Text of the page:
Ukrainian President Viktor Yanukovych has designated Thursday a day of mourning for those who died during the riots in Kiev as the European Union took a step toward imposing sanctions on the country.
Ukrainian flags will be flown at half mast throughout the country, while all sporting fixtures and entertainment functions will be canceled, in accordance with an order published on the president's website.
The latest bout of unrest started Tuesday when riot police prevented protesters from marching toward the Ukrainian parliament building, before trying to clear them out of their stronghold on Independence Square, which had largely been a scene of peaceful protests.
They were met with fierce resistance and in the clashes that followed, 25 people died — nine of them police — and more than 350 were injured.
Five hundred paratroopers have been sent to Kiev from Dnepropetrovsk, about 450 kilometers to the southeast, Ukrainian Defense Minister Pavel Lebedev said, Left Shore news agency reported Wednesday.
The anti-government protests started in November in response to the Yanukovych administration's decision to turn its back on a trade deal with the EU in favor of closer ties with Russia.
President Vladimir Putin spoke to Yanukovych by telephone as recently as last night, but did not offer advice on how to handle the current situation, Putin's spokesman, Dmitry Peskov, said Wednesday.
Peskov said that his boss has never been consulted on Ukrainian affairs by his counterparts in Kiev and has no intention of giving them advice in the future.
He declined to outline what was said between the two presidents.
Disorder is spreading throughout the country, with regional administration buildings and prosecutors offices in Ternopil and Ivano-Frankivsk being occupied by protesters, Lenta.ru reported.
Protesters in Lviv have taken the Prosecutor General's Office and a number of security services headquarters.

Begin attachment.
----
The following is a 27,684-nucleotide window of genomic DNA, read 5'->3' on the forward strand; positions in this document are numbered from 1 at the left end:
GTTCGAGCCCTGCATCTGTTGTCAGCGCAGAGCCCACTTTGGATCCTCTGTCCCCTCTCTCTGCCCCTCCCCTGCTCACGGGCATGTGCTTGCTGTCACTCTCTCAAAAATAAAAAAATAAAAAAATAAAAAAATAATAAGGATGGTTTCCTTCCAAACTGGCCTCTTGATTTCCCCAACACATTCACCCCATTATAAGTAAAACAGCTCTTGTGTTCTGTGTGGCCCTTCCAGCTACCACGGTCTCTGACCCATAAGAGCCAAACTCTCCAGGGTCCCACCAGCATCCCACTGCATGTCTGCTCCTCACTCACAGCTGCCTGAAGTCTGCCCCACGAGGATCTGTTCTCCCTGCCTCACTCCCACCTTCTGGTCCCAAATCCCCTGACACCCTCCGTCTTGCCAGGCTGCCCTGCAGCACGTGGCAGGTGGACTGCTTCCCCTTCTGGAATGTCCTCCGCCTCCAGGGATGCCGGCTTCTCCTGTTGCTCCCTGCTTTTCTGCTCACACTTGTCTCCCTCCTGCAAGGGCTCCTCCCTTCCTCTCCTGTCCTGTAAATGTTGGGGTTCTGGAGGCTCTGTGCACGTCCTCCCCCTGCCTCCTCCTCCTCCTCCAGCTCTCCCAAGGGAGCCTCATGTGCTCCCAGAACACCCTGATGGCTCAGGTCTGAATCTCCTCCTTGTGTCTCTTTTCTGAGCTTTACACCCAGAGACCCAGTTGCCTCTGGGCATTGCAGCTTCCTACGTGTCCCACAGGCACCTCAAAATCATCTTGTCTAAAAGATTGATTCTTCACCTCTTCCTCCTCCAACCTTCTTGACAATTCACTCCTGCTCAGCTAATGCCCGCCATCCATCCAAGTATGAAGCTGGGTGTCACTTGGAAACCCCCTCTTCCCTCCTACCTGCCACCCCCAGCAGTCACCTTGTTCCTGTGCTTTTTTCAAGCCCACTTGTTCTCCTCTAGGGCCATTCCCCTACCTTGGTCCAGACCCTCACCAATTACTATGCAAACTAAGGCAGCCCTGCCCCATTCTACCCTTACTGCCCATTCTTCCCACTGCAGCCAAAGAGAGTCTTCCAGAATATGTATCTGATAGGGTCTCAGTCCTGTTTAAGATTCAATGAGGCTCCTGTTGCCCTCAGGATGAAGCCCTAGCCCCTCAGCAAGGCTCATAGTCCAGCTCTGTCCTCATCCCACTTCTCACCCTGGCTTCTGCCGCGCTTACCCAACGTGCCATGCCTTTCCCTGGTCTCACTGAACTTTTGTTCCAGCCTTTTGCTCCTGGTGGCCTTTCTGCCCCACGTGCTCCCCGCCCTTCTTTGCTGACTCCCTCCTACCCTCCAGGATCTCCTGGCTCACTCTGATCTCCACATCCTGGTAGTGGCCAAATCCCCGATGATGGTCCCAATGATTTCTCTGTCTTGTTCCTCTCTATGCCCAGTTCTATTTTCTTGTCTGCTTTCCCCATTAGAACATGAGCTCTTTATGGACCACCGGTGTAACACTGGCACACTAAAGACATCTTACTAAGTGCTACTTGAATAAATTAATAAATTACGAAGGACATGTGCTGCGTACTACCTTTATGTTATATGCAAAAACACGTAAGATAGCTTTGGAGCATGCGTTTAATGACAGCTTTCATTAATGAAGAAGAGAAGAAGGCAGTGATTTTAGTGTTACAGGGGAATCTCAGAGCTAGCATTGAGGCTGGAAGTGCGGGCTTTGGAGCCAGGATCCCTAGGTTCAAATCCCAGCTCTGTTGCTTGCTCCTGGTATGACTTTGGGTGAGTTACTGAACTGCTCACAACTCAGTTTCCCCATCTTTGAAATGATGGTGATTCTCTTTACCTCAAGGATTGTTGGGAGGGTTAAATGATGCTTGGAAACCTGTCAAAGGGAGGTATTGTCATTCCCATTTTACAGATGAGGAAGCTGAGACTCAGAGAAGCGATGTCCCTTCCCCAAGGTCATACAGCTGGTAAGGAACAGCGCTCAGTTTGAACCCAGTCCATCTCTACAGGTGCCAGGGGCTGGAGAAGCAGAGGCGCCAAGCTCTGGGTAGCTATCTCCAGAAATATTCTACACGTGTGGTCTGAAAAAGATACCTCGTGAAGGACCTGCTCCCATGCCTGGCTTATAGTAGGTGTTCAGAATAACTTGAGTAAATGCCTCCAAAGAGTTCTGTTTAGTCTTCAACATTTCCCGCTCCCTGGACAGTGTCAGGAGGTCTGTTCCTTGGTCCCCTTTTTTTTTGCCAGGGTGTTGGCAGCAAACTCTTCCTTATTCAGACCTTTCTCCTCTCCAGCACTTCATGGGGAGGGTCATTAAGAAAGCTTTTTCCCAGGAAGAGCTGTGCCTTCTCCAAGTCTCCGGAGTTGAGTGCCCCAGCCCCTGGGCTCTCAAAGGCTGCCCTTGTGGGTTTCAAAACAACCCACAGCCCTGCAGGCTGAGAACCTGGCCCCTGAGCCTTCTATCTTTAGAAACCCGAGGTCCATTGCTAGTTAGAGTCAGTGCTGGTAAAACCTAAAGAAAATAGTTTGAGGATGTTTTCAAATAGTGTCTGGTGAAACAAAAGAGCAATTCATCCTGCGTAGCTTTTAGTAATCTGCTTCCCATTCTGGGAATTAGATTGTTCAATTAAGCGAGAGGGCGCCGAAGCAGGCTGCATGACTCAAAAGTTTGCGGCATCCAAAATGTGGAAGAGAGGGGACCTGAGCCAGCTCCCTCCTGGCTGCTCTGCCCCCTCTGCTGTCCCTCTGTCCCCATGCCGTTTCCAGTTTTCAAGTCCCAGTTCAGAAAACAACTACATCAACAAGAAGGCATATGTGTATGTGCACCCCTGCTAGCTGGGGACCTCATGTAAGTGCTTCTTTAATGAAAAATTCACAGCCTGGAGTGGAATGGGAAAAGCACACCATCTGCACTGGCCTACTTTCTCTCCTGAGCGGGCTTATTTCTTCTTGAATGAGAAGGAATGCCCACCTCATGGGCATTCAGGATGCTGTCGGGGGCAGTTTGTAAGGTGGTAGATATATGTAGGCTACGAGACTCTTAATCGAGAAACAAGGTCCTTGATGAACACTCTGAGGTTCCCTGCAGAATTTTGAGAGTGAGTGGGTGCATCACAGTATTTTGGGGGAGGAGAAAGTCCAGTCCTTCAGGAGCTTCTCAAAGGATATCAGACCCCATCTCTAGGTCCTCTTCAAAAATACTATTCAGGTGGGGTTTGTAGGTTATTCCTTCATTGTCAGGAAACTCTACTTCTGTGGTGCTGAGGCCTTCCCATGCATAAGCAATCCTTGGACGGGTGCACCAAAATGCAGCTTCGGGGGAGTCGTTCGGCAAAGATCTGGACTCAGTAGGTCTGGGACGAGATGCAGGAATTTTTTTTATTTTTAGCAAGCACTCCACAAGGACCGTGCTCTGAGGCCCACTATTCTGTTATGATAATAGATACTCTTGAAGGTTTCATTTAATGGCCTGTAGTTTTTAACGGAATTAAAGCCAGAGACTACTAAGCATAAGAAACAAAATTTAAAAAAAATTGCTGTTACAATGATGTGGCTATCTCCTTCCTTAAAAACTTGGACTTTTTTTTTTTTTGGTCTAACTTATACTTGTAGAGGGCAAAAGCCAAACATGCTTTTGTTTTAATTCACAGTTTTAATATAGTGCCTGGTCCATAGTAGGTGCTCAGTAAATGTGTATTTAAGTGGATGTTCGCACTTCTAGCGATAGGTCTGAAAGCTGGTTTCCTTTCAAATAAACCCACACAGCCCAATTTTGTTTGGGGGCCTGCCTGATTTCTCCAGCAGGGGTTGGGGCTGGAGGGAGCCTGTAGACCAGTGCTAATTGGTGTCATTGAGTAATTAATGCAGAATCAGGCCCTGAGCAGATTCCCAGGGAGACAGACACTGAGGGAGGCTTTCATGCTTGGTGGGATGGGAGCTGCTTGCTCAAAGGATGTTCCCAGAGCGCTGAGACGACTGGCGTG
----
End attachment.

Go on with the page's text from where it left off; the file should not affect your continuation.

Viktor Pshonka, Ukraine's prosecutor general, laid the blame for the riots at the feet of the opposition, whereas a number of Western politicians, including Swedish Foreign Minister Carl Bildt and British Foreign Minister William Hague, held the Ukrainian authorities responsible.
EU foreign policy chief Catherine Ashton has called for an emergency meeting of the EU member states' foreign ministers to discuss the crisis, Bildt wrote on his Twitter account Wednesday.
A number of governments, including those of Sweden, Poland and France, have come out in favor of sanctions against Ukraine, The Wall Street Journal reported. German Foreign Minister Frank-Walter Steinmeier criticized Yanukovych's "delaying tactics," saying that it was a mistake not to enter into serious negotiations.
Yanukovych met with a number of opposition leaders Tuesday night, but the talks failed to make any headway, with Vitali Klitschko calling the president's approach to the situation "irrational."
A spokesman for the European Commission said Wednesday that any decision on sanctions will be made by the EU member states and added that the offer of an association agreement between the EU and Ukraine is still on the table, Interfax reported.